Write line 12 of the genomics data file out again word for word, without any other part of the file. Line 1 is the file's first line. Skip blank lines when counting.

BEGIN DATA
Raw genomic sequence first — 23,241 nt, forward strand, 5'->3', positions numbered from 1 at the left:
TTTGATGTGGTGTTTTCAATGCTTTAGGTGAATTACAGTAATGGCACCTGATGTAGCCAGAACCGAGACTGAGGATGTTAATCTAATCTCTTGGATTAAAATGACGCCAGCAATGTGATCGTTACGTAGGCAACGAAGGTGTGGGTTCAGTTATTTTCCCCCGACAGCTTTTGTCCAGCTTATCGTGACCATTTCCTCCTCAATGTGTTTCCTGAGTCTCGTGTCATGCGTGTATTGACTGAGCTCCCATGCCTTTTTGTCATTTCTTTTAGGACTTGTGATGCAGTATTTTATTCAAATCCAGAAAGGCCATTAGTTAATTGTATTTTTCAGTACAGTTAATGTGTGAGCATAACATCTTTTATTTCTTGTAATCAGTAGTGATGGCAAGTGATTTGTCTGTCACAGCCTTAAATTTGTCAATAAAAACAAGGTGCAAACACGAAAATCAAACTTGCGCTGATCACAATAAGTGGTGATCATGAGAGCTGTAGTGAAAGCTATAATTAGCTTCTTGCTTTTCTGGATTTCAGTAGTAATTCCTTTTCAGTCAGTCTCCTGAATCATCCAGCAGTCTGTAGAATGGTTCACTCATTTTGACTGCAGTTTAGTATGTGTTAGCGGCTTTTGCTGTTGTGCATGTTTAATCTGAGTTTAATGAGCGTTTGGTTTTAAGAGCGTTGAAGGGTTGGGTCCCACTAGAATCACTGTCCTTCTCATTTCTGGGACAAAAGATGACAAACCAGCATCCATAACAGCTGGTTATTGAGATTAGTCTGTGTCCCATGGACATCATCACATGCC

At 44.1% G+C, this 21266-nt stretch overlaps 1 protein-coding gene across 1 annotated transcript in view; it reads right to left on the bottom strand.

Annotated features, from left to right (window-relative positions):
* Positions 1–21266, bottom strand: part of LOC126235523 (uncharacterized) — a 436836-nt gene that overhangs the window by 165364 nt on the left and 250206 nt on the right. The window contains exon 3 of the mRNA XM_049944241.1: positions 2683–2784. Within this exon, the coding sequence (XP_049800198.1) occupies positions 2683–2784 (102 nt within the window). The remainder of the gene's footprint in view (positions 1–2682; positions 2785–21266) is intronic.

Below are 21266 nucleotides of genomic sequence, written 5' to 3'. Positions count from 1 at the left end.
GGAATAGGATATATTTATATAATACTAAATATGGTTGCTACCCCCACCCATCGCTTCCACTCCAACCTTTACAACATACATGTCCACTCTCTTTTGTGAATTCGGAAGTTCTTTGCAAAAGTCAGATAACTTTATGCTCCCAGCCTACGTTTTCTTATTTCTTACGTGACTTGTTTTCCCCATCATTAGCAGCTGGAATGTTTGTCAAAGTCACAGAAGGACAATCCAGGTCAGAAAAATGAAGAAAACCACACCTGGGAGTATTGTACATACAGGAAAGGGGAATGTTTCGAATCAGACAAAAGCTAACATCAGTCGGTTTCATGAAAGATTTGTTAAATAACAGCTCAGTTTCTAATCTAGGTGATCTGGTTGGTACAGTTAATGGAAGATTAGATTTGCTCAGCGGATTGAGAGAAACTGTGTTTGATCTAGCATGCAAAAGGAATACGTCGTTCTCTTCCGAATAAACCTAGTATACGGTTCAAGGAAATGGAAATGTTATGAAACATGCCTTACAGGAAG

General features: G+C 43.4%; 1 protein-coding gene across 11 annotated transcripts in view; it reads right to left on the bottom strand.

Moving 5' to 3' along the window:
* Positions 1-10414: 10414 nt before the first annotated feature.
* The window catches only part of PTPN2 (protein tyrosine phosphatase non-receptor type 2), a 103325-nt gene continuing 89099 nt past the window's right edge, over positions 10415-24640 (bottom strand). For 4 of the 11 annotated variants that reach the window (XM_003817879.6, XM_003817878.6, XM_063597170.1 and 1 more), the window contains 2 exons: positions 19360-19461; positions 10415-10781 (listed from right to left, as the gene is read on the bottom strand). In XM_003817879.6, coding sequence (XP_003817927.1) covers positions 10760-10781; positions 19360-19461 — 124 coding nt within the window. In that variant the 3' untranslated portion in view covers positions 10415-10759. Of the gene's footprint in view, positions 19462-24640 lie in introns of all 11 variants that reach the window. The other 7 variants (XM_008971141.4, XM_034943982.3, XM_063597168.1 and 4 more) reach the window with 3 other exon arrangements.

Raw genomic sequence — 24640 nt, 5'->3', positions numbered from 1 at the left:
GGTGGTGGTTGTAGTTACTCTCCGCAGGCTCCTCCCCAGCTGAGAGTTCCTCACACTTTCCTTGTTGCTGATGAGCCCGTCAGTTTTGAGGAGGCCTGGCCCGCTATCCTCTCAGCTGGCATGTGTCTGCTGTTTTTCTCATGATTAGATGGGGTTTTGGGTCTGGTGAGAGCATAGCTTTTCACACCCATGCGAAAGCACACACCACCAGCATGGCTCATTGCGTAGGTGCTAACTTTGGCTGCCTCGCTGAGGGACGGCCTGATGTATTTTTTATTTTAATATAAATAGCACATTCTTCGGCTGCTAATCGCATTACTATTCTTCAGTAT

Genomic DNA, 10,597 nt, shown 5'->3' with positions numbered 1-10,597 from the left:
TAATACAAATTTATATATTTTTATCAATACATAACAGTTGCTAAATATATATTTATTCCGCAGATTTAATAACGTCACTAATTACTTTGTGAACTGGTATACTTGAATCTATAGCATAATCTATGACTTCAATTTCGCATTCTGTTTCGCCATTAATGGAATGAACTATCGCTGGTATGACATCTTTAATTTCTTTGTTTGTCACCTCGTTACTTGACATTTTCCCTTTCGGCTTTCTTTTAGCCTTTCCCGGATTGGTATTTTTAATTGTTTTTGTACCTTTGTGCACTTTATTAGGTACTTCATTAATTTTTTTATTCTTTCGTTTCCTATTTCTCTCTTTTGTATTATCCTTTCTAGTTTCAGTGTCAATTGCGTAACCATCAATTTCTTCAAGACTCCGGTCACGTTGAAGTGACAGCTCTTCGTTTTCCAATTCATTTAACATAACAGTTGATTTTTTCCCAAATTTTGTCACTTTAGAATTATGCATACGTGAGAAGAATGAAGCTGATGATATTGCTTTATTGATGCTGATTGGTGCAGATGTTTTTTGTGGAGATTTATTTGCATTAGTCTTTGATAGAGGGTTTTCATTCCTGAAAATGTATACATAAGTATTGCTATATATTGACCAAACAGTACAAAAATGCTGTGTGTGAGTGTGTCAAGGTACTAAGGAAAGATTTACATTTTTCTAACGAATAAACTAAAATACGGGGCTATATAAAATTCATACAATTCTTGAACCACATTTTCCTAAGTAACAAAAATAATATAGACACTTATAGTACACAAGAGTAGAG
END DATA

Raw genomic sequence — 24640 nt, 5'->3', positions numbered from 1 at the left: